The Movie Studio Trying to Survive on Risk Taking Alone

Annapurna Pictures—the company behind If Beale Street Could Talk and Sorry to Bother You—is being scrutinized for the reported unprofitability of its films. But its quandary reflects broader problems in Hollywood.

Megan Ellison toting a Golden Globe in 2014 for Annapurna's film American Hustle (Matt Sayles / Invision / AP)

At this year’s Academy Awards, only two studios saw multiple feature films take home Oscars: Universal, which made Green Book and First Man, and Megan Ellison’s Annapurna Pictures, which won a trophy apiece for If Beale Street Could Talk and Vice. The two wins weren’t the most dazzling stat of the night, but they were a nice achievement for Annapurna, which had a rocky year punctuated by stories about its financial instability. After an initial report in October that the company was being forced into a “more responsible” direction by Ellison’s father, the tech billionaire Larry Ellison, another story ran this month in Variety, alleging that almost every 2018 film released by Annapurna was a box-office failure.

Since Megan Ellison launched it, in 2011, Annapurna has been a curious beast, starting out as a production company before evolving into a sort of mini-studio that distributes movies itself. Unlike indie studios such as A24 or IFC, Annapurna has the resources to lavish sizable budgets on ambitious films made by big-name directors. Rumors of its financial hardships suggest that kind of risk taking might soon become a thing of the past for the company—a sad prospect, considering the great work it has produced of late. Annapurna’s reported troubles are just further evidence that Hollywood has become an industry in which the best way to stay afloat is by embracing either crowd-pleasing blockbusters (as big studios have done) or sheer quantity (à la Netflix and its competitors). So far, Ellison appears committed to a different path.

Annapurna’s 2018 slate included Jacques Audiard’s The Sisters Brothers (budgeted at $38 million, it grossed $3.1 million domestically); If Beale Street Could Talk (which Variety reported as a write-down of $8 million to $10 million); Vice (which was nominated for Best Picture but will reportedly cost the company at least $15 million); and Karyn Kusama’s cop drama, Destroyer (a reported $7 million loss). Though all of these films received positive reviews, none managed to turn a profit at the box office, according to Variety, with the exception of Boots Riley’s Sorry to Bother You, which was made for a smaller budget and became a surprise summer hit.

Annapurna does have some safer projects on the horizon, thanks to a joint venture with MGM called United Artists Releasing, which will launch the upcoming James Bond movie in 2020. But Ellison’s dream of running a studio that independently distributes the films it produces will be tougher to realize than making money off an established franchise. Annapurna’s unconventional approach was evident with the first project it released by itself: Kathryn Bigelow’s Detroit, in 2017. A searing drama about police brutality, it was the kind of film that would usually get an awards-centric theatrical run in the fall, starting in major cities and slowly expanding around the country as word of mouth built. Instead, Annapurna took an interesting gamble and gave the movie a wide release in August. Detroit made only $7.1 million in its opening weekend, and finished eighth in the domestic box office.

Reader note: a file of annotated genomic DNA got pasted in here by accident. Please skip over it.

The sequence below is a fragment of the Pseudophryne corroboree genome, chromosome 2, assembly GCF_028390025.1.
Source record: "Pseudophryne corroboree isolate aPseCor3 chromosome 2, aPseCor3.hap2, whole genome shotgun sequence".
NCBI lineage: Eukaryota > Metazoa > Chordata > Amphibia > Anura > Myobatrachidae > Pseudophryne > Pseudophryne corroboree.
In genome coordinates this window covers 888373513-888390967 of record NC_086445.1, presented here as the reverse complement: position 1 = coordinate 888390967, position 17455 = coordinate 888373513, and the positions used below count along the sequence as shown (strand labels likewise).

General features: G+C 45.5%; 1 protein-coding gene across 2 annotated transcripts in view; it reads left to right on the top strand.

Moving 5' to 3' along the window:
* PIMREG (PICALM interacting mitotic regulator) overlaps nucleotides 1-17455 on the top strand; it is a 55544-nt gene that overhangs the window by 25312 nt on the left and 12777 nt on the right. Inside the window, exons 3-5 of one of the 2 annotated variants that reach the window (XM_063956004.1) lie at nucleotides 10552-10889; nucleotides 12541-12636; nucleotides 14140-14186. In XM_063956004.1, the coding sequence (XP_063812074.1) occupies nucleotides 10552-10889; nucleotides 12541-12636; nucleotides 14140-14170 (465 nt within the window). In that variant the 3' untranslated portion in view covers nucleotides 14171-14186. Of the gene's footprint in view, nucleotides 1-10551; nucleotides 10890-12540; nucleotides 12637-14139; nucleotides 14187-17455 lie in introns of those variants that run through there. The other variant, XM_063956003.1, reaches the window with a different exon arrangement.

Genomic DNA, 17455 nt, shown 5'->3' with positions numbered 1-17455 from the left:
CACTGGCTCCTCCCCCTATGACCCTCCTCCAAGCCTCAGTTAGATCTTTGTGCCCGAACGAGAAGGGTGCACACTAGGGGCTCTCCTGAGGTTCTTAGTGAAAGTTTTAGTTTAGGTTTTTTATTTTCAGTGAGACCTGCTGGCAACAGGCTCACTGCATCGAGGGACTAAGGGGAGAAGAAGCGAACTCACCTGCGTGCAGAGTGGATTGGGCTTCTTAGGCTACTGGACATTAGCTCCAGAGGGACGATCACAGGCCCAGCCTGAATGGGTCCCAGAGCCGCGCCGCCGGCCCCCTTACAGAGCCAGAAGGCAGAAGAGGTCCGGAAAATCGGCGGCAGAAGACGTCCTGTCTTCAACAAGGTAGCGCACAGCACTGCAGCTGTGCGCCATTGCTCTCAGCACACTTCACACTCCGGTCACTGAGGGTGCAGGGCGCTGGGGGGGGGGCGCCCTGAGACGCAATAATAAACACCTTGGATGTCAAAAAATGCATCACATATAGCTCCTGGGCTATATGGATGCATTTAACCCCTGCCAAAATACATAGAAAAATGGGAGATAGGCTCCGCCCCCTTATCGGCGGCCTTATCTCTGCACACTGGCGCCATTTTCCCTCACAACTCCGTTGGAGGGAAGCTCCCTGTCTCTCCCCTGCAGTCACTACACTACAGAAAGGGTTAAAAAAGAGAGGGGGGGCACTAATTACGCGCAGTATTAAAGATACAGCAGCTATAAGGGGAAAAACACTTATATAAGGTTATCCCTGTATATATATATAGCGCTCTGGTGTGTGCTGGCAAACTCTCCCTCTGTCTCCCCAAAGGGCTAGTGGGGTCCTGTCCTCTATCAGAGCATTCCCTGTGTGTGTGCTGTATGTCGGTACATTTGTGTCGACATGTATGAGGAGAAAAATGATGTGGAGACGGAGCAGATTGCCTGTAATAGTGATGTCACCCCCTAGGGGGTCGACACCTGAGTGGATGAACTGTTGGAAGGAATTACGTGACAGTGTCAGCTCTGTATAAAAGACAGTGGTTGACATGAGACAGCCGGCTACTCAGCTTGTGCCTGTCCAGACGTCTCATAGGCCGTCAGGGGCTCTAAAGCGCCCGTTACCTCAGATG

The Variety piece both acknowledges Annapurna’s artistic clout and is dismissive of it; the lead image for the story is an illustration of Ellison lighting money on fire while surrounded by melting Oscar trophies. But Annapurna is taking risks in order to fill a gap in the industry, giving esteemed directors the resources to realize more daring creative visions—without the usual commercial pressures. The filmmakers who’ve worked with the studio include Paul Thomas Anderson, Richard Linklater, Spike Jonze, Wong Kar-Wai, and David O. Russell. When If Beale Street Could Talk won the Film Independent Spirit Award for Best Feature this year, the director Barry Jenkins shouted out Ellison personally in his speech. “Financiers do not put their money behind black authors,” he said. “Thank you for your money, my dear. James Baldwin thanks you.” The Variety piece prompted a fiery personal response from Ellison (who tweeted a GIF of Beyoncé being showered in cash) as well as statements of support for Ellison from various artists.

Hollywood’s other major innovators are tech giants, chiefly Netflix and Amazon, though Apple is making moves toward film distribution as well. These massive companies, which make much of their money from subscriptions, don’t release data about their streaming viewership to the public—which helps keep the profit margins for their films from being scrutinized too closely. Netflix doesn’t share the box-office totals for its films at all, even when they play in theaters (the company rents out the screens and pockets the money from ticket sales). Major studios such as Disney, Warner Bros., Universal, and Sony still have to live and die by opening weekends and global stock prices—which has pushed them toward big-budget, family-friendly films that can guarantee billion-dollar grosses, and away from the more fringe fare that Annapurna champions.

Several other midsize indie studios, such as Relativity and Open Road (which won a Best Picture Oscar for Spotlight), have ended up collapsing over the years, while STX Entertainment, which releases about eight films a year at price points similar to Annapurna, tends to favor more lurid genre projects. The Variety piece lumps Annapurna in with these mini-studios as another venture destined to fail. Ellison is trying to break that cycle. In a business as expensive as film distribution, a couple of flops in a row can be enough to doom a company, but for now, Annapurna remains.